On Monday, Archbishop of Canterbury Rowan Williams arrived to meet President Robert Mugabe at the state house in Harare in a police convoy. According to the Anglican prelate, the over 90-minute meeting “was a very candid meeting; disagreement was expressed clearly but I think in a peaceable manner.”

“We have asked, in the clearest possible terms, that the president use his powers as head of state to put an end to all unacceptable and illegal behaviour,” Williams told journalists at Bronte Hotel following the meeting.

Archbishop Williams presented Mr. Mugabe with a dossier about the mistreatment of the Anglicans belonging to the Church of the Province of Central Africa, underwritten by the following Anglican prelates:

Archbishop Albert Chama (Primate of the Province of Central Africa) 
Bishop Chad Gandiya (Harare) 
Bishop Godfrey Tawonezvi (Masvingo) 
Bishop Julius Makoni (Manicaland) 
Bishop Cleophas Lunga (Matabeleland) 
Bishop Ishmael Mukuwanda (Central Zimbabwe) 
Bishop Trevor Mwamba (Botswana)

Abuses detailed in the dossier given to President Mugabe included:

The Archbishop of Canterbury Rowan Williams, left, meets with Zimbabwe's President Robert Mugabe at the State House in Harare, Monday, Oct. 10, 2011. Photo: Tsvangirayi Mukwazhi / AP.

  • Zimbabwean bishops had received death threats by phone, in person and at gun point
  • Access to churches, schools, clinics and mission stations had been denied
  • Police had tear-gassed and beaten congregations
  • An Anglican Church member had been murdered after refusing to join Dr Kunonga’s Church
  • Clinics had been told they could not accept donated drugs – leading to deaths when drugs were rejected
  • Priests had been evicted from their rectories

In response, the president delivered a history lesson on Anglo-Zimbabwean relations, detailed his own religious upbringing and reminded Williams that the Church of England is “a breakaway group” from the Catholic Church. Despite persistent rumours over the 87-year-old president’s health, Williams commented: “He’s on top of things intellectually.”

Asked if Mugabe struck him as a Christian man, the Archbishop observed, “I could answer it on the basis of what I’ve read about him, or I could answer it on the basis of this afternoon, and this afternoon I’ve not much to go on except what he said. On the basis of what I’ve read about him, ‘Blessed are the peacemakers’ is the obvious thing to say about him.”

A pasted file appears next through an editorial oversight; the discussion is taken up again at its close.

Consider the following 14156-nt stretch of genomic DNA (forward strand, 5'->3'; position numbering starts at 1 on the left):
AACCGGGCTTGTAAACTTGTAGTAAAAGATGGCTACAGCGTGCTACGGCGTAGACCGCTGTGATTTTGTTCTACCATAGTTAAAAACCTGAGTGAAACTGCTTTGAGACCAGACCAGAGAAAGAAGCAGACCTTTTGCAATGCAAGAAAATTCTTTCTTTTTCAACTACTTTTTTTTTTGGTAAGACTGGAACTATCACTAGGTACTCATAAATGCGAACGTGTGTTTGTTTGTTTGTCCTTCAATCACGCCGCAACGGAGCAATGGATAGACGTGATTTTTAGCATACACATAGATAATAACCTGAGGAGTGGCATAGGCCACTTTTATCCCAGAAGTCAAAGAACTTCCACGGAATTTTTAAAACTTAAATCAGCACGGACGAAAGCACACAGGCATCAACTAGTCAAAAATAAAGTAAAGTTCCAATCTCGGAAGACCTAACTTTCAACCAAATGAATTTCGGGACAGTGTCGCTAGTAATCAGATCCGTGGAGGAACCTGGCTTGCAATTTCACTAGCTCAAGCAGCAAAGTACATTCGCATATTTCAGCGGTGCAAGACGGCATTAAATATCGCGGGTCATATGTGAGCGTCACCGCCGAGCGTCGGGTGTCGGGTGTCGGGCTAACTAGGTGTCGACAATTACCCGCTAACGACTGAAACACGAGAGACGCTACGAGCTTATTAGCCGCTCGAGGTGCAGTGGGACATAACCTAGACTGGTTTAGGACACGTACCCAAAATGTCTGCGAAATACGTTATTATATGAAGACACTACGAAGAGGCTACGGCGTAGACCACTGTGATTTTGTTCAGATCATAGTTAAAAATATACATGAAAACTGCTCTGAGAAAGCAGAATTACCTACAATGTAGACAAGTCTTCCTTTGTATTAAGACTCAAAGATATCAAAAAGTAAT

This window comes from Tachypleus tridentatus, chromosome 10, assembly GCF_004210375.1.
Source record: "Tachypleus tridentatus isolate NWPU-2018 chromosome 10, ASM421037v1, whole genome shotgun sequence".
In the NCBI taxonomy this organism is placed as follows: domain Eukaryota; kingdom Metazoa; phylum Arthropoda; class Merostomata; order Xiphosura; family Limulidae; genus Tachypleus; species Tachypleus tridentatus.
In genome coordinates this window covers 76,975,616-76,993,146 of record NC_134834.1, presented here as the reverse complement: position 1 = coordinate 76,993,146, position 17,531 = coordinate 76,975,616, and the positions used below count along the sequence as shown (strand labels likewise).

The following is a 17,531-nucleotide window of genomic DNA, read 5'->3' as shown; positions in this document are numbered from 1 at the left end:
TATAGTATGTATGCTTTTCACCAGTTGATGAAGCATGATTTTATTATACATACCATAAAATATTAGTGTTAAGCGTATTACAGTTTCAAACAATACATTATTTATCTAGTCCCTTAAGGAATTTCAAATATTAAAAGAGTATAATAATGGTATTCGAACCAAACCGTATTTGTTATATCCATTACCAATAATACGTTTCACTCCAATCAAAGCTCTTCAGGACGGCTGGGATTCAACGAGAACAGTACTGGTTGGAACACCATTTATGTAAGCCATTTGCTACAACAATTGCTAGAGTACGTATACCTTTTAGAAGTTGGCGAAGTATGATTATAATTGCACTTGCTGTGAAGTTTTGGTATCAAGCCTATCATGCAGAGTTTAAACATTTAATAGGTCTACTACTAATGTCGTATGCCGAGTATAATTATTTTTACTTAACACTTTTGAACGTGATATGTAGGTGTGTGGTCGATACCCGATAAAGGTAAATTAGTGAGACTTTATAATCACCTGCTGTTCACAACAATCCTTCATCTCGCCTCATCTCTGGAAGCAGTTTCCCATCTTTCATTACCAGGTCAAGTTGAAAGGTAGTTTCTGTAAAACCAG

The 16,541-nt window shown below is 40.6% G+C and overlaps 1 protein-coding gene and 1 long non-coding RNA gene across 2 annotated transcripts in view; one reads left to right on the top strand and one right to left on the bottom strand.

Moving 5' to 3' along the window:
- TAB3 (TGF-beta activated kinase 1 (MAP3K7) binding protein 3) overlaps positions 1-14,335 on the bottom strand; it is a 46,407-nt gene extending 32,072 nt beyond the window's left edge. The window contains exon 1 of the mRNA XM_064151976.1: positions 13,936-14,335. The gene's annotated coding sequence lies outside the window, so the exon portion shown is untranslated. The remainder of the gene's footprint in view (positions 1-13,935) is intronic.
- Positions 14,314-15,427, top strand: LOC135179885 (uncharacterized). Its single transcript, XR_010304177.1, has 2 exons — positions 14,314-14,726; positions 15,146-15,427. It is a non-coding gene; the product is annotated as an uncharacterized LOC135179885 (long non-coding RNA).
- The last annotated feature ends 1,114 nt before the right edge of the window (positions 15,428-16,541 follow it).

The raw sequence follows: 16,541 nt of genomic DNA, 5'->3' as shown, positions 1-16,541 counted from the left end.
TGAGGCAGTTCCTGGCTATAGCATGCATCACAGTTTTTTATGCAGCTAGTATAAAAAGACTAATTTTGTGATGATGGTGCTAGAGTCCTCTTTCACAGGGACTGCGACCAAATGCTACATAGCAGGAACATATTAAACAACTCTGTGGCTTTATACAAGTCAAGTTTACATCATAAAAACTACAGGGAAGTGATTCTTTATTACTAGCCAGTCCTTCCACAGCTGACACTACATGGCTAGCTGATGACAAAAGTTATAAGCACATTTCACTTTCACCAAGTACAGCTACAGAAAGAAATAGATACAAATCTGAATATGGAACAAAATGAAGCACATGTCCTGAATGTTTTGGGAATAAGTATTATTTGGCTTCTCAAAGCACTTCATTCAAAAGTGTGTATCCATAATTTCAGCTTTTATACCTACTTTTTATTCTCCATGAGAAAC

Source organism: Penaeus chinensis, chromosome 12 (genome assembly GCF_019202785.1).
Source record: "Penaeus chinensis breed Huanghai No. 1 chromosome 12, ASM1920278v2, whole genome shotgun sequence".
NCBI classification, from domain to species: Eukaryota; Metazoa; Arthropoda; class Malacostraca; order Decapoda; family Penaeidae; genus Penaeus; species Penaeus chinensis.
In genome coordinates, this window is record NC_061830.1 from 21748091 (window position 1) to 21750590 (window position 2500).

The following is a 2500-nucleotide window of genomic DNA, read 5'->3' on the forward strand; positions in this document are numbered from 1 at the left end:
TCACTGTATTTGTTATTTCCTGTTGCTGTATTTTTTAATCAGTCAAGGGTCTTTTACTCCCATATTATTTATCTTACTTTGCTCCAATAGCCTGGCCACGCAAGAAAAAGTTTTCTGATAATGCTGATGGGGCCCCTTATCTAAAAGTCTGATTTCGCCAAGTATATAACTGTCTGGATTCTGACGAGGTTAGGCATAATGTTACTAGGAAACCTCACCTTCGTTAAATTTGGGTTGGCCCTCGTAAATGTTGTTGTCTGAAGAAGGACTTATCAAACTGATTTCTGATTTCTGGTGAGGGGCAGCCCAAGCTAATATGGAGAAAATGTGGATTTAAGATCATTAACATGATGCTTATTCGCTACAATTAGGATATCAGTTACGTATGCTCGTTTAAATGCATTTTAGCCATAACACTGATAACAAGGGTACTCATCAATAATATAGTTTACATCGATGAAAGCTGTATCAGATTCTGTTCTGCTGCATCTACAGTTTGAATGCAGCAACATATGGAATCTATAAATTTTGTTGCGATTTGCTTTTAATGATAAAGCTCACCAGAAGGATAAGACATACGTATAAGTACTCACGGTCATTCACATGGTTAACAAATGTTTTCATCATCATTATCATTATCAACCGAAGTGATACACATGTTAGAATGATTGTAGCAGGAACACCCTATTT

“I’ve been immensely moved by it,” Williams said about his visit to Zimbabwe. “I’m just deeply glad that I came because seeing these immense congregations in the most difficult situations, seeing what they achieve, it’s just fantastic. It’s one of those ‘I’ve seen the Church and it works’ moments.

“This morning we spent the whole morning in the Manicaland diocese visiting a number of congregations that have been excluded from their church buildings. They gathered at the roadside to meet us, they gathered in extremely smelly disused cinemas to meet us and in the middle of a field. They’re there, they’re growing numerically. In terms of numbers there’s no comparison between the Kunonga faction and the Church. It’s been hugely moving and I’m very glad I came.”

Archbishop added that he had no regrets about his visit to Zimbabwe and meeting with Mr. Mugabe “partly because the local Church itself needs a platform to make absolutely sure that its concerns – its grave concerns about injustice and violence are given the maximum possible publicity”.

Before meeting the president, in the morning yesterday, Archbishop Williams travelled to the town of Rusape, 90 miles southeast of Harare, where followers of Nolbert Kunonga have seized the local cathedral. 

Later during the day, Williams made another trip in the direction of Mozambique. Newsday reported that in Mutare, he was barred from entering the Anglican Cathedral. So the meeting with about 5,000 worshippers, who came to welcome him to Manicaland, took place at Mutare Show Grounds. 

Williams visited St Augustine’s Mission School, 20 kilometres north of Mutare, where Kunonga’s supporters had again converged to demonstrate against him. The boom gate at the mission school was locked and Williams and his entourage (Archbishop Albert Chama, Bishop Trevor Mwamba, Bishop Julius Makoni of Manicaland and Harare’s Bishop Gandiya) had to leave their cars outside the gate and proceeded into the school yard on foot. They were not allowed into the church at the mission. Williams only managed to have a few photos taken outside the church and had a few prayers at the Anglican nuns’ premises. 

Today, Archbishop Williams flew from Harare to Zambia, where he will continue his Southern African tour, to later return to the UK on Thursday.